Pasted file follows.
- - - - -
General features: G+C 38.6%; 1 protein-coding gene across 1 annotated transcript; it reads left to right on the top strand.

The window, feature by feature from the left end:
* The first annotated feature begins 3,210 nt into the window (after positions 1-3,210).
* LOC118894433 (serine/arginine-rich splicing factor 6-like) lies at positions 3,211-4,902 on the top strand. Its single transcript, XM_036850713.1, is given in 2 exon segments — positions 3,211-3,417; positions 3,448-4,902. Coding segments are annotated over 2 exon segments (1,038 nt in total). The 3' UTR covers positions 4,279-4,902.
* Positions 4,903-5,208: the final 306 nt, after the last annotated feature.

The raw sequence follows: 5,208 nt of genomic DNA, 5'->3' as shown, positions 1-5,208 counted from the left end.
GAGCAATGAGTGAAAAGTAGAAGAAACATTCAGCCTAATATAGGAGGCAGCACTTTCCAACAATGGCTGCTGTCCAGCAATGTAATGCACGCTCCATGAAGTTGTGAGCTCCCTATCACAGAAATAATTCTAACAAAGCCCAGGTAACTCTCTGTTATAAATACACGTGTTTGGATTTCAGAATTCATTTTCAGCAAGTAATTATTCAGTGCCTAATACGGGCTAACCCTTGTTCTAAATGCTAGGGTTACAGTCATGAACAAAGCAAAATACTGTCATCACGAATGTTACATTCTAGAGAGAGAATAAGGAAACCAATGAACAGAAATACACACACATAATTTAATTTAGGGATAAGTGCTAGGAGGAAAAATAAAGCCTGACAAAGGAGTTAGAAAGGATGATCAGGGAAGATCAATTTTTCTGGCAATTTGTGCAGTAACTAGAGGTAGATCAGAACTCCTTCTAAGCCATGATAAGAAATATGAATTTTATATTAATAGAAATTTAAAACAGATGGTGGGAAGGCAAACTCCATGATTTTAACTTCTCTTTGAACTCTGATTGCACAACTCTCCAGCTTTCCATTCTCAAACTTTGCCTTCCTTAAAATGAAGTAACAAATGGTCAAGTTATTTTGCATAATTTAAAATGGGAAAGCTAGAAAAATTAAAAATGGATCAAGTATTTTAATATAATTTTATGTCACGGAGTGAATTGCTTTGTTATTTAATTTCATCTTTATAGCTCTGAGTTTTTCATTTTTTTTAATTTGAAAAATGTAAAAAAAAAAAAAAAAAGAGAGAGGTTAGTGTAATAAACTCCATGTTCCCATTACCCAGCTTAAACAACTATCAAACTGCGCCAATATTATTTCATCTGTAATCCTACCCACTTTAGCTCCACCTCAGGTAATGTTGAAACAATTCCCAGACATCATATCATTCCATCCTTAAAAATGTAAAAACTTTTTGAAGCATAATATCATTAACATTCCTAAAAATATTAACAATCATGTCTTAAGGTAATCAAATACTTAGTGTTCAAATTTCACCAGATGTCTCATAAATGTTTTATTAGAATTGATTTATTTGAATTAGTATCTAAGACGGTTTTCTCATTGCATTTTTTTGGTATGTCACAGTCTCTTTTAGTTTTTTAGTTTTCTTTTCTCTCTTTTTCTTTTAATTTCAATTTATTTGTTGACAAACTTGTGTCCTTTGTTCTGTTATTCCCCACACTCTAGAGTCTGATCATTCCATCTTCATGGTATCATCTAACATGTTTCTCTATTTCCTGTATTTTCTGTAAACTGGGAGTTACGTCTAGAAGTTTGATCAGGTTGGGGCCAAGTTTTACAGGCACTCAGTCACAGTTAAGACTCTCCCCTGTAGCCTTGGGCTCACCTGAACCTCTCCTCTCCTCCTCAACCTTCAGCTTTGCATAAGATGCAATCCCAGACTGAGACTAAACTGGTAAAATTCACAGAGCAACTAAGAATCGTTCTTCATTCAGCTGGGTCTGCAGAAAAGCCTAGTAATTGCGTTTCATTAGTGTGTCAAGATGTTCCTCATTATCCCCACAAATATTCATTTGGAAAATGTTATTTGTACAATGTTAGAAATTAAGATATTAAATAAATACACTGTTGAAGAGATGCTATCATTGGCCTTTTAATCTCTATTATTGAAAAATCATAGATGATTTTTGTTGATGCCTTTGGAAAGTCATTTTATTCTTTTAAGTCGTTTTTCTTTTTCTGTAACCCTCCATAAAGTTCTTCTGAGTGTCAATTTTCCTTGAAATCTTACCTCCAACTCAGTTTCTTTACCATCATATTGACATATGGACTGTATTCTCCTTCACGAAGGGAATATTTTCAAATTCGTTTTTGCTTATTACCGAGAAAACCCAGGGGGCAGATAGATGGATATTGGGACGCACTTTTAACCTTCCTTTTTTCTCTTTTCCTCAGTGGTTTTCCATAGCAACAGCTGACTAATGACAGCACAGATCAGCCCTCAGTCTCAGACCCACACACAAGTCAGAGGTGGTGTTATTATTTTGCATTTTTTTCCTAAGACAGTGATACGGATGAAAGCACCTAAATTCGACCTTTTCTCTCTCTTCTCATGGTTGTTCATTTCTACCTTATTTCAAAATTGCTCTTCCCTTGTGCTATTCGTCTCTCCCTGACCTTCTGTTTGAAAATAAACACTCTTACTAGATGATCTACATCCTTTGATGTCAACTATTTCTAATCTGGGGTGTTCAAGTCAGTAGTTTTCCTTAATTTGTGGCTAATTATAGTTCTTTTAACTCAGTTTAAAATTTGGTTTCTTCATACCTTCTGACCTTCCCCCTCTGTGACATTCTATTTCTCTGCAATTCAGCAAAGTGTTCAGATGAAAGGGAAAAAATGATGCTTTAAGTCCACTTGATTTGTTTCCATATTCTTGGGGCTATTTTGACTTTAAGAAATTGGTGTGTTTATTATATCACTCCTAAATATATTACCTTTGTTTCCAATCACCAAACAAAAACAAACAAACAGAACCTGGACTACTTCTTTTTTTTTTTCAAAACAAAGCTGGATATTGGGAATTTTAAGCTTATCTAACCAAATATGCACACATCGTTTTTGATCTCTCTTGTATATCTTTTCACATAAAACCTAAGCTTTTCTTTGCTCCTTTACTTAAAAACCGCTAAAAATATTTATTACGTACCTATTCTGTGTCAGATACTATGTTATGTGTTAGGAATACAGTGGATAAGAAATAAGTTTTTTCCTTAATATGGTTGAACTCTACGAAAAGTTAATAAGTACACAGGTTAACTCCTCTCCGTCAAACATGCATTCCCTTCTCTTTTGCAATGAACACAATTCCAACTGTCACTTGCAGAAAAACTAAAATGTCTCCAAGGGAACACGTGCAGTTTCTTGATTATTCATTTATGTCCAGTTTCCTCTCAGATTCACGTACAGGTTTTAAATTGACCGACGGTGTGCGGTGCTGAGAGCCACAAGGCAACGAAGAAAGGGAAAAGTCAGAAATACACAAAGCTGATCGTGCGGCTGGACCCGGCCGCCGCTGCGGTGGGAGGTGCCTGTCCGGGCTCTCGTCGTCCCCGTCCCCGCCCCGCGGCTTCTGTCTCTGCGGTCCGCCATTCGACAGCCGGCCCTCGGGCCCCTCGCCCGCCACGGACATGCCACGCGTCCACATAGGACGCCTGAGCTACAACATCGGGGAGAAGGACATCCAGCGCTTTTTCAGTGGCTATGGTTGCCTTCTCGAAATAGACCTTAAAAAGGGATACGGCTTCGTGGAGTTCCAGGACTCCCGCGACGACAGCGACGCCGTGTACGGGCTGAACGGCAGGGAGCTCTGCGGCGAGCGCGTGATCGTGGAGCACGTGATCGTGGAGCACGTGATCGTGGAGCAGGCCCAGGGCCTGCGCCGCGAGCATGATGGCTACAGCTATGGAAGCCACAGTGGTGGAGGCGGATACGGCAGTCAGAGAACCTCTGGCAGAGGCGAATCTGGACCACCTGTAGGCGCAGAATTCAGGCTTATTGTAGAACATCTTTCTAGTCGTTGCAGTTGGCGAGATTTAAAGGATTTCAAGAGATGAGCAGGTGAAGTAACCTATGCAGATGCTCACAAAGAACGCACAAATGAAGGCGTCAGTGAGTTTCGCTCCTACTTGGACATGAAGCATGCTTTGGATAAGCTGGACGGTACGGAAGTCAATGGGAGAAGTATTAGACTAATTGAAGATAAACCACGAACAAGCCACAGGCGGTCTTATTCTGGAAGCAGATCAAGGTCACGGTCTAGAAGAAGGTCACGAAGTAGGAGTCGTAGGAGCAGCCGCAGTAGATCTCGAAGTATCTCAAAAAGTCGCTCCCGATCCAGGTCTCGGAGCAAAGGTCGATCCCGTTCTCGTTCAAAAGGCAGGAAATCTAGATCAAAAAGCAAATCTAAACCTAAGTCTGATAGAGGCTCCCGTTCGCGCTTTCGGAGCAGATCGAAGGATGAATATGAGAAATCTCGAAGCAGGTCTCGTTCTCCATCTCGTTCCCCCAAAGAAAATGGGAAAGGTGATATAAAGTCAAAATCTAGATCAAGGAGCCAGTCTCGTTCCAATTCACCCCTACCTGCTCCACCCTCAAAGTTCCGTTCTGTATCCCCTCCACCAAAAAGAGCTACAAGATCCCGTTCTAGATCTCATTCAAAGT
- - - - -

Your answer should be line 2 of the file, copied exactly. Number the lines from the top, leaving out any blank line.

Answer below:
The window, feature by feature from the left end: